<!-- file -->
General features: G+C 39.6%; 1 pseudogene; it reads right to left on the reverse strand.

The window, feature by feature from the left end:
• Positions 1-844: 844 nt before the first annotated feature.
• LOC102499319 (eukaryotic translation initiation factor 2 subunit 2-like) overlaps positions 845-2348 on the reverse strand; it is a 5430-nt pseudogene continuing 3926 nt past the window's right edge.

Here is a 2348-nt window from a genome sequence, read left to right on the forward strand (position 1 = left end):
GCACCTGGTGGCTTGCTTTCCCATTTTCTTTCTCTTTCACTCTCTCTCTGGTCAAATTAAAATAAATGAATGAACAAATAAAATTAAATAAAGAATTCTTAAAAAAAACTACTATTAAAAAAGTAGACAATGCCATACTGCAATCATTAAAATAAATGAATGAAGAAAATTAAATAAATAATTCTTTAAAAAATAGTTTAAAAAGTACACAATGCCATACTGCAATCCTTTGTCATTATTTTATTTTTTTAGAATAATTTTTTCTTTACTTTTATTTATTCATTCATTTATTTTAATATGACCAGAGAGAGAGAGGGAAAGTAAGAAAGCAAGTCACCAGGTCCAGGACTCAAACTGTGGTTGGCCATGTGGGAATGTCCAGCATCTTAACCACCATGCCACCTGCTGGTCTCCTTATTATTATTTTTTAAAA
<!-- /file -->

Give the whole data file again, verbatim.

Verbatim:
General features: G+C 39.6%; 1 pseudogene; it reads right to left on the reverse strand.

The window, feature by feature from the left end:
• Positions 1-844: 844 nt before the first annotated feature.
• LOC102499319 (eukaryotic translation initiation factor 2 subunit 2-like) overlaps positions 845-2348 on the reverse strand; it is a 5430-nt pseudogene continuing 3926 nt past the window's right edge.

Here is a 2348-nt window from a genome sequence, read left to right on the forward strand (position 1 = left end):
GCACCTGGTGGCTTGCTTTCCCATTTTCTTTCTCTTTCACTCTCTCTCTGGTCAAATTAAAATAAATGAATGAACAAATAAAATTAAATAAAGAATTCTTAAAAAAAACTACTATTAAAAAAGTAGACAATGCCATACTGCAATCATTAAAATAAATGAATGAAGAAAATTAAATAAATAATTCTTTAAAAAATAGTTTAAAAAGTACACAATGCCATACTGCAATCCTTTGTCATTATTTTATTTTTTTAGAATAATTTTTTCTTTACTTTTATTTATTCATTCATTTATTTTAATATGACCAGAGAGAGAGAGGGAAAGTAAGAAAGCAAGTCACCAGGTCCAGGACTCAAACTGTGGTTGGCCATGTGGGAATGTCCAGCATCTTAACCACCATGCCACCTGCTGGTCTCCTTATTATTATTTTTTAAAA